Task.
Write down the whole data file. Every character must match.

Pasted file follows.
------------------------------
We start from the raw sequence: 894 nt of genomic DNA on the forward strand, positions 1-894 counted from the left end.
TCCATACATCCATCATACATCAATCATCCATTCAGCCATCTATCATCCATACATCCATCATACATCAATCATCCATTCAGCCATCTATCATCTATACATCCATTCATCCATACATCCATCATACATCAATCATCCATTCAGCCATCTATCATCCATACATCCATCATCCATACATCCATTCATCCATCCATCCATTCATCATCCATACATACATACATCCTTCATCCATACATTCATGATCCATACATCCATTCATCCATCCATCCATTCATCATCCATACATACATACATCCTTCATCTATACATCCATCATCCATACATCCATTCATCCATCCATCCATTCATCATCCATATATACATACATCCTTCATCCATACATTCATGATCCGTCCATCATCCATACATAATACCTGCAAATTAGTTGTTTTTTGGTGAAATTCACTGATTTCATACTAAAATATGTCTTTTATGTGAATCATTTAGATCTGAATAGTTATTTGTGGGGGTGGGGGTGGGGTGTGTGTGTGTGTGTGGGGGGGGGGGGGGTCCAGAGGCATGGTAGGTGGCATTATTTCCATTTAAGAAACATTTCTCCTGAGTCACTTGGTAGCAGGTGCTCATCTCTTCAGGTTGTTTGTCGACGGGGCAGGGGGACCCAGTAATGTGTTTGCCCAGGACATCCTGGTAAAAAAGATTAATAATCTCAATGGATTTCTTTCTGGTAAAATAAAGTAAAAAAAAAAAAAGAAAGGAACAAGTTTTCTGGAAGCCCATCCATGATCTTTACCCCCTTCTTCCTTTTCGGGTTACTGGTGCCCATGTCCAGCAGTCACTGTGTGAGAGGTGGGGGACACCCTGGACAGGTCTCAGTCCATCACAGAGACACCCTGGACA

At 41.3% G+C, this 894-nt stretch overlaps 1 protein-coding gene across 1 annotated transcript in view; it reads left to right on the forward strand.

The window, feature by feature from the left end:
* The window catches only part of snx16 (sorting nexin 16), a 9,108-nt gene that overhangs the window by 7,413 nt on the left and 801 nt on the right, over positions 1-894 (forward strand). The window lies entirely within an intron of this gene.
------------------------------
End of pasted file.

We start from the raw sequence: 894 nt of genomic DNA on the forward strand, positions 1-894 counted from the left end.
TCCATACATCCATCATACATCAATCATCCATTCAGCCATCTATCATCCATACATCCATCATACATCAATCATCCATTCAGCCATCTATCATCTATACATCCATTCATCCATACATCCATCATACATCAATCATCCATTCAGCCATCTATCATCCATACATCCATCATCCATACATCCATTCATCCATCCATCCATTCATCATCCATACATACATACATCCTTCATCCATACATTCATGATCCATACATCCATTCATCCATCCATCCATTCATCATCCATACATACATACATCCTTCATCTATACATCCATCATCCATACATCCATTCATCCATCCATCCATTCATCATCCATATATACATACATCCTTCATCCATACATTCATGATCCGTCCATCATCCATACATAATACCTGCAAATTAGTTGTTTTTTGGTGAAATTCACTGATTTCATACTAAAATATGTCTTTTATGTGAATCATTTAGATCTGAATAGTTATTTGTGGGGGTGGGGGTGGGGTGTGTGTGTGTGTGTGGGGGGGGGGGGGGTCCAGAGGCATGGTAGGTGGCATTATTTCCATTTAAGAAACATTTCTCCTGAGTCACTTGGTAGCAGGTGCTCATCTCTTCAGGTTGTTTGTCGACGGGGCAGGGGGACCCAGTAATGTGTTTGCCCAGGACATCCTGGTAAAAAAGATTAATAATCTCAATGGATTTCTTTCTGGTAAAATAAAGTAAAAAAAAAAAAAGAAAGGAACAAGTTTTCTGGAAGCCCATCCATGATCTTTACCCCCTTCTTCCTTTTCGGGTTACTGGTGCCCATGTCCAGCAGTCACTGTGTGAGAGGTGGGGGACACCCTGGACAGGTCTCAGTCCATCACAGAGACACCCTGGACA

At 41.3% G+C, this 894-nt stretch overlaps 1 protein-coding gene across 1 annotated transcript in view; it reads left to right on the forward strand.

The window, feature by feature from the left end:
* The window catches only part of snx16 (sorting nexin 16), a 9,108-nt gene that overhangs the window by 7,413 nt on the left and 801 nt on the right, over positions 1-894 (forward strand). The window lies entirely within an intron of this gene.